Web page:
Thursday, 25 April 2013


We left for Paris in a sleety, cold and winterish rain to collect our furniture, books and the rest of our lives that we hid away many months ago, leaving behind my just germinated baby plants in the best of care in a sun-heated greenhouse. Within two days, horror struck and I received a text message from "the best of care" in Mailhos to say that temperatures had jumped to 33° on the Sunday and in the greenhouse every young green stalk was baked to a brown crisp.

We returned with 178 boxes of books and four truckloads of near to useless furniture which sits in the barn hoping for a home while I had hours of work ahead to rebuild the stockpile of aubergines, peppers and tomatoes. That done, I opened some boxes and my books made me feel a little more at home but the big work remained in the garden.
After the months of winter/spring rain that have inundated Bearn, temperatures suddenly leaped and Mailhos became a jungle. In the one week we were away, nearly every flower and fruit tree bloomed; every plant grew crazily including grass, vetch, rye and oats in my vegetable garden. I missed the peonies flowering and just made it home to see the cherries in all their beauty while the pear, plum and apple were already beginning to form fruit.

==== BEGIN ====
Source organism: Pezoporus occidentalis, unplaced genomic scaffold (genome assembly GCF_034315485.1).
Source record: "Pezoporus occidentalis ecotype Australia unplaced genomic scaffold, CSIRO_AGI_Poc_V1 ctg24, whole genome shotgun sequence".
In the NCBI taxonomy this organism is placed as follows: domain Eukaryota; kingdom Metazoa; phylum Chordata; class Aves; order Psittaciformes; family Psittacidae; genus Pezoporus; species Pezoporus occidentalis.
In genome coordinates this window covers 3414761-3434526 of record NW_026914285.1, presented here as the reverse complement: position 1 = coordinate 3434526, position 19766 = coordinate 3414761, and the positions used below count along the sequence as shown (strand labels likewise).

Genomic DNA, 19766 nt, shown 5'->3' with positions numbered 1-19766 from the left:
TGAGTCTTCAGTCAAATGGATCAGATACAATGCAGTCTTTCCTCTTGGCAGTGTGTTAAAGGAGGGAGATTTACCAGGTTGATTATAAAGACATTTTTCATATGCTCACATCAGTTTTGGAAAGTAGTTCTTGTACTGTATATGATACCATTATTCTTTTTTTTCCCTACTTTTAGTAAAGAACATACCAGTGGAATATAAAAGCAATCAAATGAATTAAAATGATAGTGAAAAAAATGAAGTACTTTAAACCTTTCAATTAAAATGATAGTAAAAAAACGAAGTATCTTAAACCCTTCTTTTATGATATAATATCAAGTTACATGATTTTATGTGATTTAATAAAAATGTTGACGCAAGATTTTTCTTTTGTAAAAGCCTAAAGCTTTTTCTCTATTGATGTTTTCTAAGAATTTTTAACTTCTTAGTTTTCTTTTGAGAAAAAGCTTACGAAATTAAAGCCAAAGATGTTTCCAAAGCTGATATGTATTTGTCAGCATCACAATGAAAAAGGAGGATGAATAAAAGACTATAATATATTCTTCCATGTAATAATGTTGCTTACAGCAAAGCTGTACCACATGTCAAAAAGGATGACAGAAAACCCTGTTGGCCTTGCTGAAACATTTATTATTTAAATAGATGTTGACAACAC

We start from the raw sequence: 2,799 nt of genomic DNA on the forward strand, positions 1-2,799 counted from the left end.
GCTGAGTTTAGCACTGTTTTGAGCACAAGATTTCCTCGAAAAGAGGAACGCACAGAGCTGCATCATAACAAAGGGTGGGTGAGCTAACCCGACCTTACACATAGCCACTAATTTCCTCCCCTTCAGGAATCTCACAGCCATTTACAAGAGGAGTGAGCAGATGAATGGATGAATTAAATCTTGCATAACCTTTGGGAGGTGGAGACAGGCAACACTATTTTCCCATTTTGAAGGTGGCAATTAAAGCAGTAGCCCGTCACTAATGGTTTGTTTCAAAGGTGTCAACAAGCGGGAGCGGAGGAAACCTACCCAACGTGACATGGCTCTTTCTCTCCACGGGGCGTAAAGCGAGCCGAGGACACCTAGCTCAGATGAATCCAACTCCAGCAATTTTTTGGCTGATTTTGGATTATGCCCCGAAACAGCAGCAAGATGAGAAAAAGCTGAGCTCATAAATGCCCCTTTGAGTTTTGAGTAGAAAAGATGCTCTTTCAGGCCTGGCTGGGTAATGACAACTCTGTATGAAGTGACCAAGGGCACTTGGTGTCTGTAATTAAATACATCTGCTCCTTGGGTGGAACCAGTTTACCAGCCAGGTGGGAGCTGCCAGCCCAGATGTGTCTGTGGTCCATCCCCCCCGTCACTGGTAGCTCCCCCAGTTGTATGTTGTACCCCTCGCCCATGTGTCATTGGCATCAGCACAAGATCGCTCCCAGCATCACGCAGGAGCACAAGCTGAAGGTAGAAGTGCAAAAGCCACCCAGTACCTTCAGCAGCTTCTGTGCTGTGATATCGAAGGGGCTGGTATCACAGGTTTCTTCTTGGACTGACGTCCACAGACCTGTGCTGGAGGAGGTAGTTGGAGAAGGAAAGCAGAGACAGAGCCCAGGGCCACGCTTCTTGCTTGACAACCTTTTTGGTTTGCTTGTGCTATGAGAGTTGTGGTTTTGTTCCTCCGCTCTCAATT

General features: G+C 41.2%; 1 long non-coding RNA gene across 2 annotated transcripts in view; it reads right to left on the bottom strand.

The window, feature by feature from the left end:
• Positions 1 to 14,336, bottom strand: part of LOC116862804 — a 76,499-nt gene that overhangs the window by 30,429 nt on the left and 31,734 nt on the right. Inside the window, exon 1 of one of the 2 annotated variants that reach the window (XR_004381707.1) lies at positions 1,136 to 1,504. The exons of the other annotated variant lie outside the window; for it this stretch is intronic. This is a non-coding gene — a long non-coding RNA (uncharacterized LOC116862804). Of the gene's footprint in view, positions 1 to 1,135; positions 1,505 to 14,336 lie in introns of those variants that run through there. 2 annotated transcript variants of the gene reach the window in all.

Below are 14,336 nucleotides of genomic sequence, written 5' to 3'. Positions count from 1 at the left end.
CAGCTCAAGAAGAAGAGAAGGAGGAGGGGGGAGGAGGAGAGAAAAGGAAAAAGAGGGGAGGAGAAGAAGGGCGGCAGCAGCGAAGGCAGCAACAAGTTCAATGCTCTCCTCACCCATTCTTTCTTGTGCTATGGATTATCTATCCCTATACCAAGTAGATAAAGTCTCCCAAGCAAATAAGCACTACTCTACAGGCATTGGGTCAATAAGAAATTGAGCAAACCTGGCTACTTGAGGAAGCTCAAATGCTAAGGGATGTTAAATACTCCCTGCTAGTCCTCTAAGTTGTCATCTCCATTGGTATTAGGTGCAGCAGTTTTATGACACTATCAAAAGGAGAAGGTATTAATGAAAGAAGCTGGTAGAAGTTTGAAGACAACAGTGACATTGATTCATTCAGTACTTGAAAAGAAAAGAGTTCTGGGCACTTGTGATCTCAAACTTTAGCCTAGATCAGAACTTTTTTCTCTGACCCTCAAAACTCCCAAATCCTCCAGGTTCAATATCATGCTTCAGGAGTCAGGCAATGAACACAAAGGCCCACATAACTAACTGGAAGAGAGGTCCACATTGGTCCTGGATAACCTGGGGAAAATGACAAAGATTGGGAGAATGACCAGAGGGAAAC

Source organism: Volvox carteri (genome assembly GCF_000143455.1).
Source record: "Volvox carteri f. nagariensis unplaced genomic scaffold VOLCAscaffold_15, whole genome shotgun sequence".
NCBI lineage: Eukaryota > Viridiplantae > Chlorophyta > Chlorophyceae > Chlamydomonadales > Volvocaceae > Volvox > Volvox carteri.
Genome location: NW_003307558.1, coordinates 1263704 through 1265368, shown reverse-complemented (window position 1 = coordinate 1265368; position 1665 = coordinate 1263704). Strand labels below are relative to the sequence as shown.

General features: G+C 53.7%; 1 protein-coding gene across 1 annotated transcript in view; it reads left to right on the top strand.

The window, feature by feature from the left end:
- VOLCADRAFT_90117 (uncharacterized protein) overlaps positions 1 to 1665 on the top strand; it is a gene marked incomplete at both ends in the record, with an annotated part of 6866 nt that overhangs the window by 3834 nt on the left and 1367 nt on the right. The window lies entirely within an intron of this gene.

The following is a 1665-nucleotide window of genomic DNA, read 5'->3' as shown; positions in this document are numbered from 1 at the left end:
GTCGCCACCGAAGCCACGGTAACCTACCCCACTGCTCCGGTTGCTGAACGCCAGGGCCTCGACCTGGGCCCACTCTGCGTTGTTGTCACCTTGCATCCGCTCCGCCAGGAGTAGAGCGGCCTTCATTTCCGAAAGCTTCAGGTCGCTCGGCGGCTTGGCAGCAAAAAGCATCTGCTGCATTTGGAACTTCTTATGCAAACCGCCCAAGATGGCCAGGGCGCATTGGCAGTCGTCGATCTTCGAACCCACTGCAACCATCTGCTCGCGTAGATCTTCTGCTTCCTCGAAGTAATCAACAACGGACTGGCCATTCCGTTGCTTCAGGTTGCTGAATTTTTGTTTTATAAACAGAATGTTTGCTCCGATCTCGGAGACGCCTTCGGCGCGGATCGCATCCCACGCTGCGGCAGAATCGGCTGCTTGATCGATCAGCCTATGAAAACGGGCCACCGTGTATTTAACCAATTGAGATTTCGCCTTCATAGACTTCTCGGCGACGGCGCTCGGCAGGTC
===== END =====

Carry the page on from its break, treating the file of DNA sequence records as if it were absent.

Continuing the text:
But lets go back to that mixture of grass, vetch, oats and rye. It stands thickly at a height of half a metre and on Thursday last, we both knelt down to tackle a bed of two metres by two by hand and spent two days  clearing it. Calculating the size of the garden and my ambitions for 2013, at such a rate, the garden could be cleared by early December - just in time for the first frosts....
So we decided to make Lasagne....

Recipe -
You take a very thickly overgrown patch of impossible, green growth and you cut if down to toe level.

Gather up the grass and keep it to the side. Take lots of mover’s cardboard boxes that you have just emptied of books and remove all plastic tape. Lay these down over the cut grass making sure that each box overlaps the other so absolutely no light can find its way through. 

Water well to flatten the boxes.

Scatter with a thick layer of grass cuttings until the cardboard is no longer visible. 

Pile on a good layer of compost and a few handfuls of horse manure...

and finish with an icing of sieved wood ash from the fireplace.

Water once again...

and protect with with a thick layer of straw and get going on the next!

By my own calculations - depending on the greenhouse, the cardboard-eating worms and luck, I should have cleared beds soon and be ready for summer...

1 comment:

  1. I too do this here in my garden...learnt from Alice Waters years ago when she made the most beautiful community garden from a concrete parking lot this way. She proved that this sort of layered composting can make a garden under any circumstances ! good glad your blog is back.